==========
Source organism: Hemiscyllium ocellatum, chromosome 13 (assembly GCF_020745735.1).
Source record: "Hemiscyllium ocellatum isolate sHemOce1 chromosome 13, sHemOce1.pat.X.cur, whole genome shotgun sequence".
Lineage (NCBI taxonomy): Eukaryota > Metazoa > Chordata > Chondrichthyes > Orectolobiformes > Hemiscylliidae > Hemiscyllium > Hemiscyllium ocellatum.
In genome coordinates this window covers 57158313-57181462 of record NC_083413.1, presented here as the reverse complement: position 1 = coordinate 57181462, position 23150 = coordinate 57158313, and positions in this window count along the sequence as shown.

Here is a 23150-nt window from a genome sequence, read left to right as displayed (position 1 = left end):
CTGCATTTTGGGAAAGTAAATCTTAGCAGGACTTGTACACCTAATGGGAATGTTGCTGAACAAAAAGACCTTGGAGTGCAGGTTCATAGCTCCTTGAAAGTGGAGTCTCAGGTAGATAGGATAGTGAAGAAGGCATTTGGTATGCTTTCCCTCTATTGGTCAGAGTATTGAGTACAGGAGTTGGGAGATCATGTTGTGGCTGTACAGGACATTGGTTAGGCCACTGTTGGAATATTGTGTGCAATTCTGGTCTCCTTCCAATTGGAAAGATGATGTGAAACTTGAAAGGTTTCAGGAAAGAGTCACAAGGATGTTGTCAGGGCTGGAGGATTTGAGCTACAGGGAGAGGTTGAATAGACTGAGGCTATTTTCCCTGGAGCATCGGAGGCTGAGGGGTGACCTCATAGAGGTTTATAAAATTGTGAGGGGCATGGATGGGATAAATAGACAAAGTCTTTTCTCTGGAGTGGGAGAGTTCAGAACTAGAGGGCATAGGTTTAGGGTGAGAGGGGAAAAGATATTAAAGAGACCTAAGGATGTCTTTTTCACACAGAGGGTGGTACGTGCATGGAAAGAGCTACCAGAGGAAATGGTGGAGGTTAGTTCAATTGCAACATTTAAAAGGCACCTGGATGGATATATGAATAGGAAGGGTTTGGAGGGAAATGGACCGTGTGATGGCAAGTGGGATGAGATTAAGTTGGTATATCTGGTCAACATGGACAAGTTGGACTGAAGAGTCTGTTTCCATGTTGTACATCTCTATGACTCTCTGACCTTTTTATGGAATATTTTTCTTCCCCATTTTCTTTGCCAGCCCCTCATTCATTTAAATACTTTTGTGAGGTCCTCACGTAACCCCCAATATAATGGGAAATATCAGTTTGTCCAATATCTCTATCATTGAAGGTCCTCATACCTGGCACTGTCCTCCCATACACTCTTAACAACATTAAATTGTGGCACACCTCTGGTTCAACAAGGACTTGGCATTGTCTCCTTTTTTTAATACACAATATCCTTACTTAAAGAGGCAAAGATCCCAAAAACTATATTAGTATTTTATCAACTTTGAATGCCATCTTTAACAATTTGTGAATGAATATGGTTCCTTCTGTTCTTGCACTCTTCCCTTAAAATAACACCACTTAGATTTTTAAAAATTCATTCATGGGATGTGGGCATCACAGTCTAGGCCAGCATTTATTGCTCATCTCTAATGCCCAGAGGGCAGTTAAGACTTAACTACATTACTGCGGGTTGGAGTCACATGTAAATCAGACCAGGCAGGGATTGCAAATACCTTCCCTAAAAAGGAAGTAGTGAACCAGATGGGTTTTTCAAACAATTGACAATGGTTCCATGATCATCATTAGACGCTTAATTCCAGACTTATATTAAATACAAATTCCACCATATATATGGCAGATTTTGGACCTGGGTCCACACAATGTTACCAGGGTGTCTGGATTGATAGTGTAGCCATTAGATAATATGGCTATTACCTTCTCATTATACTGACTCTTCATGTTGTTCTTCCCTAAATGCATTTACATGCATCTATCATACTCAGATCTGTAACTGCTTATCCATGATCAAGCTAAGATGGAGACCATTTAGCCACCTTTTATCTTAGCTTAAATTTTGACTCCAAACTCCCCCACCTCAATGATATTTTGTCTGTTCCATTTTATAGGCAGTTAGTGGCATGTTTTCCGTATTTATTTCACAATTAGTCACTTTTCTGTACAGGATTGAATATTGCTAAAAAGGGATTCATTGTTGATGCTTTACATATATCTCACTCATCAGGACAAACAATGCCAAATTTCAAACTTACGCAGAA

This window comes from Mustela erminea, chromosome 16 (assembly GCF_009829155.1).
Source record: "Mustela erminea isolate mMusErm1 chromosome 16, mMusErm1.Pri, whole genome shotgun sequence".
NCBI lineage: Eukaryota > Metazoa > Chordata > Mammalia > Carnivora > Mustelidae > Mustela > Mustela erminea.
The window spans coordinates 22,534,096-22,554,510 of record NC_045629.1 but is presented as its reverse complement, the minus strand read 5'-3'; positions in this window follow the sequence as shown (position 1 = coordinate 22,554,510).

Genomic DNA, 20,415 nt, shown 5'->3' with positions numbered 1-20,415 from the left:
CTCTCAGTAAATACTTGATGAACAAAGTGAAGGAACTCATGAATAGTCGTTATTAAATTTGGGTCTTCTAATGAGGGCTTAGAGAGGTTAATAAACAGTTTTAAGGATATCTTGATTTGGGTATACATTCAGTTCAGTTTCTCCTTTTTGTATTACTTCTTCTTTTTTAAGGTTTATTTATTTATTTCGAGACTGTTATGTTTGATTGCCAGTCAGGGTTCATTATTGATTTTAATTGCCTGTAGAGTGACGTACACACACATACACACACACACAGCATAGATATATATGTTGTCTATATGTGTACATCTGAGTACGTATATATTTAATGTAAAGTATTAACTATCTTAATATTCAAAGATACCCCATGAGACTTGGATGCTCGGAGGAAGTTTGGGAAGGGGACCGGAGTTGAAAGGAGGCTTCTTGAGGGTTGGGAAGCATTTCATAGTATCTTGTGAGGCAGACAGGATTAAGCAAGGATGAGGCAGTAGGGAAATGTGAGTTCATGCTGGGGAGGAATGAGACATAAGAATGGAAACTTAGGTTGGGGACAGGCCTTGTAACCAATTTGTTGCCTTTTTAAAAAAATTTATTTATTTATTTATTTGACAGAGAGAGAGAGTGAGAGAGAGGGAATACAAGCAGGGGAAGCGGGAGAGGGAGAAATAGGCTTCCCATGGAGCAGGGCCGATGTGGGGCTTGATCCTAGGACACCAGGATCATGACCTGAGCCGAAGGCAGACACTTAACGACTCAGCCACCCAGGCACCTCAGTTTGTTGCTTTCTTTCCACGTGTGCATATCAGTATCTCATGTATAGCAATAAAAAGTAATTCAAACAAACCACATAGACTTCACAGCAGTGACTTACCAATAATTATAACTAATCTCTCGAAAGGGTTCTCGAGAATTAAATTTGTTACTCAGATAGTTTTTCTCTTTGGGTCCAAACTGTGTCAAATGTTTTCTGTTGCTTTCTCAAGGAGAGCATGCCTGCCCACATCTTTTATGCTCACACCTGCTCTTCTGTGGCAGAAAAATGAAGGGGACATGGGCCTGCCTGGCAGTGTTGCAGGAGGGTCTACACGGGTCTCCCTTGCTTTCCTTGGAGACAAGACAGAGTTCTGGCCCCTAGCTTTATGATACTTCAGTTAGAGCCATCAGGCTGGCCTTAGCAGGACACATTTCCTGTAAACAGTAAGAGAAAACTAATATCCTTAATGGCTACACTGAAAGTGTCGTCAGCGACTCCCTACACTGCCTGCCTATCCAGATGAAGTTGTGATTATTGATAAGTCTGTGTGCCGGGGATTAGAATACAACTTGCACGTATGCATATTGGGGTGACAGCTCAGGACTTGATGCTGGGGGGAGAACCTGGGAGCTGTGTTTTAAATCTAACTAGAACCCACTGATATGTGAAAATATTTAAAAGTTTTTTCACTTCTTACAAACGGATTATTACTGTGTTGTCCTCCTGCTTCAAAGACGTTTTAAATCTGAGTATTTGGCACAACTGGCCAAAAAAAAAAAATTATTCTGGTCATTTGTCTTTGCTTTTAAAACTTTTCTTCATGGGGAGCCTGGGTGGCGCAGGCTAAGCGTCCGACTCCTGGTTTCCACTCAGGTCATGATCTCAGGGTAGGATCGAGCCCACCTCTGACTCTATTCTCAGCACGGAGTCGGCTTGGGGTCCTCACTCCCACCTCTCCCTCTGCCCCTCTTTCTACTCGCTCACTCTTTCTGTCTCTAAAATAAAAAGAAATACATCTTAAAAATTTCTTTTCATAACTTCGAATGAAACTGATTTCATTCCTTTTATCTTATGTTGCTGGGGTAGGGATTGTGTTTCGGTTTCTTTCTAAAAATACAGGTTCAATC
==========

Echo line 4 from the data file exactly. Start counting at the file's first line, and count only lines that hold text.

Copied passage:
In genome coordinates this window covers 57158313-57181462 of record NC_083413.1, presented here as the reverse complement: position 1 = coordinate 57181462, position 23150 = coordinate 57158313, and positions in this window count along the sequence as shown.